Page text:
The two main goals of Buddhism are getting to know ourselves and learning the Buddha’s teachings. To know who we are, we need to understand that we have two natures. One is called our ordinary nature, which is made up of unpleasant feelings such as fear, anger, and jealousy. The other is our true nature, the part of us that is pure, wise, and perfect. In Buddhism, it is called the Buddha nature. The only difference between us and the Buddha is that we have not awakened to our true nature.

Buddhism Teachings – Exploring the basics of the Buddha teachings

One day, the Buddha sat down in the shade of a tree and noticed how beautiful the countryside was. Flowers were blooming and trees were putting on bright new leaves, but among all this beauty, he saw much unhappiness. A farmer beat his ox in the field. A bird pecked at an earthworm, and then an eagle swooped down on the bird. Deeply troubled, he asked, “Why does the farmer beat his ox? Why must one creature eat another to live?”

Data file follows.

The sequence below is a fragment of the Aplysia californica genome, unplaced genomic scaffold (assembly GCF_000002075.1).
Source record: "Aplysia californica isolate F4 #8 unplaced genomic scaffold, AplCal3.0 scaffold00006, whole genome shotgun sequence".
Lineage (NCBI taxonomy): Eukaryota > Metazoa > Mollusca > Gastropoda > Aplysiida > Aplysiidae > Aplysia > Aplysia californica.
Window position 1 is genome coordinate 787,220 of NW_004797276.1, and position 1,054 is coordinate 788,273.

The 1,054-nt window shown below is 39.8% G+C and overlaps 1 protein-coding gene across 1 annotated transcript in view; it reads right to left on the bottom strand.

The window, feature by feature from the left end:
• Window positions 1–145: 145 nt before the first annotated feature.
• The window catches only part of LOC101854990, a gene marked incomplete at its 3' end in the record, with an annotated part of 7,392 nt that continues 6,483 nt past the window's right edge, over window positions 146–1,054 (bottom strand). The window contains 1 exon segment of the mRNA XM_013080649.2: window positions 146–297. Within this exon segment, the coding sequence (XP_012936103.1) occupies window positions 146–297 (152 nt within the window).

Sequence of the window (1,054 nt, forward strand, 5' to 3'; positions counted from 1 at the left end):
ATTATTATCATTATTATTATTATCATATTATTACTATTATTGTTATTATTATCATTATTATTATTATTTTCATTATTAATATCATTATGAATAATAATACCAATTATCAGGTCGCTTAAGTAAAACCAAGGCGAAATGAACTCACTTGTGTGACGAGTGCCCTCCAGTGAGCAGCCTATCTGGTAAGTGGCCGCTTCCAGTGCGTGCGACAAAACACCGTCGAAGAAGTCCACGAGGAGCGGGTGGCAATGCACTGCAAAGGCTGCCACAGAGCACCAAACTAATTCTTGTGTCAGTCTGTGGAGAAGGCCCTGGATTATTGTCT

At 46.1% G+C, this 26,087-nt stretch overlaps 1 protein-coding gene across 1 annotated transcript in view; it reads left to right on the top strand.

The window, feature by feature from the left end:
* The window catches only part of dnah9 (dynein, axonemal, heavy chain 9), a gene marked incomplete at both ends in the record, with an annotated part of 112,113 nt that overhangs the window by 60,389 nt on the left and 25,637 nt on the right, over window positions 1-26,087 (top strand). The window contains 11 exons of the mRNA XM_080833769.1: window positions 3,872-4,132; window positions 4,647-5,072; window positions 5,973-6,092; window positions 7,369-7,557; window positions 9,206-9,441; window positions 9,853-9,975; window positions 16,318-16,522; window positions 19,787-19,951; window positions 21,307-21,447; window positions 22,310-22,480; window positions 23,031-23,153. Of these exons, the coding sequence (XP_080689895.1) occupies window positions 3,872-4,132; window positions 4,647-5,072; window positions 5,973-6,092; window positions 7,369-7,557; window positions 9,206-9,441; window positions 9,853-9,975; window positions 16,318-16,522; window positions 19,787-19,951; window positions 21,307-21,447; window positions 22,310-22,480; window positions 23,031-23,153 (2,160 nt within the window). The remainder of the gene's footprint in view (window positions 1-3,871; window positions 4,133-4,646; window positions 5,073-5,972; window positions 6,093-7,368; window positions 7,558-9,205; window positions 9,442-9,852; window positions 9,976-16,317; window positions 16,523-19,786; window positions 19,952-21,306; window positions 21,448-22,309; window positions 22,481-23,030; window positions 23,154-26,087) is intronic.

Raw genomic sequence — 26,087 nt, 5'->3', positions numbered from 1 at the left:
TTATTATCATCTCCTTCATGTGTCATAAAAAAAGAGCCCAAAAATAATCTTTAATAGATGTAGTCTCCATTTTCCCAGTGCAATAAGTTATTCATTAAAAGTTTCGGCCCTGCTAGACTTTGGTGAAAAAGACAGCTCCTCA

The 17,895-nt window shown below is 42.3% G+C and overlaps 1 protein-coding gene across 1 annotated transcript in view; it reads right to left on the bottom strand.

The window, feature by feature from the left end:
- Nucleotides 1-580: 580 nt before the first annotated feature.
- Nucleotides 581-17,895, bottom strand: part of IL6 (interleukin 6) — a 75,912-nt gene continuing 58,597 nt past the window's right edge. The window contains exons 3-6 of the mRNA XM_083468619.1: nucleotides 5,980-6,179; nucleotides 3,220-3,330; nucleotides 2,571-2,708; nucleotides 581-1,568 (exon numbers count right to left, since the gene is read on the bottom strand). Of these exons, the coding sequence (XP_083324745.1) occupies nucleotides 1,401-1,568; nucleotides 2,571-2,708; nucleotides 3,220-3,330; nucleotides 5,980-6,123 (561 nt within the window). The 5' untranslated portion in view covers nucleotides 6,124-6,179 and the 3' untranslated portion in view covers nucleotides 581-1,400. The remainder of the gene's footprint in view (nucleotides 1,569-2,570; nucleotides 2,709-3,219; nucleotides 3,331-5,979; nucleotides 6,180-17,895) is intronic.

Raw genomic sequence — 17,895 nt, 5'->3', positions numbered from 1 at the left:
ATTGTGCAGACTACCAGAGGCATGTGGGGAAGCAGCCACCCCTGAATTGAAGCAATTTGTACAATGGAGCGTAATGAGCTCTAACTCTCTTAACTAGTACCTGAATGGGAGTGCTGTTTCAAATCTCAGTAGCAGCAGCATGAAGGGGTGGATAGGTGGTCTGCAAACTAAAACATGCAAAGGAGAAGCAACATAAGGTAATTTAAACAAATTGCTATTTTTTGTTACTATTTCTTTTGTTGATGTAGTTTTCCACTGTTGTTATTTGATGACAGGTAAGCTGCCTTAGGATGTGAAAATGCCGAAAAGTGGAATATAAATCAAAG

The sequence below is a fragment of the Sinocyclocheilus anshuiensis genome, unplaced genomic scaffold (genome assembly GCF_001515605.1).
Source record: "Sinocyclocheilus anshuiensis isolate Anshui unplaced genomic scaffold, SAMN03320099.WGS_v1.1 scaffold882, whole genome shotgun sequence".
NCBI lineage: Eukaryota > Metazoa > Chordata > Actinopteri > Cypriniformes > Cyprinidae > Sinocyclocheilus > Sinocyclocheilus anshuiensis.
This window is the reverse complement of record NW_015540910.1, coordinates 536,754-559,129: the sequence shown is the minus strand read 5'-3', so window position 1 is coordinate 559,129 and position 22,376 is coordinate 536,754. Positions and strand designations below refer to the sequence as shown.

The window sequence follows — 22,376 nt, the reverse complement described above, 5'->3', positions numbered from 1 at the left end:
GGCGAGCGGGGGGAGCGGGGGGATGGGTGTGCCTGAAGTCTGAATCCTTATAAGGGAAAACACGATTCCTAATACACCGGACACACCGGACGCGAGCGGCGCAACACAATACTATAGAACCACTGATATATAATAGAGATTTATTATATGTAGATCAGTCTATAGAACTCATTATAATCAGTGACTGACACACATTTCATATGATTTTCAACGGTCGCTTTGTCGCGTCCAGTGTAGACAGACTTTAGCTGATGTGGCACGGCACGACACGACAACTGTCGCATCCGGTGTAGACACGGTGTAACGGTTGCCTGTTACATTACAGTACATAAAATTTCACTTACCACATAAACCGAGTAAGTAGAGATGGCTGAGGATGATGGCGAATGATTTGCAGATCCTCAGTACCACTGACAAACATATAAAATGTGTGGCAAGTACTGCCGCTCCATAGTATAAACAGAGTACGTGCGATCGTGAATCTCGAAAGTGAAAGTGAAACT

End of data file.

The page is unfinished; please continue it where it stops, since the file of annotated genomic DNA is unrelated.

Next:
During his enlightenment, the Buddha found the answer to these questions. He discovered three great truths. He explained these truths in a simple way so that everyone could understand them.

1. Nothing is lost in the universe

Buddhism Teachings establishes the first truth – that nothing is lost in the universe. Matter turns into energy, energy turns into matter. A dead leaf turns into soil. A seed sprouts and becomes a new plant. Old solar systems disintegrate and turn into cosmic rays. We are born of our parents, our children are born of us.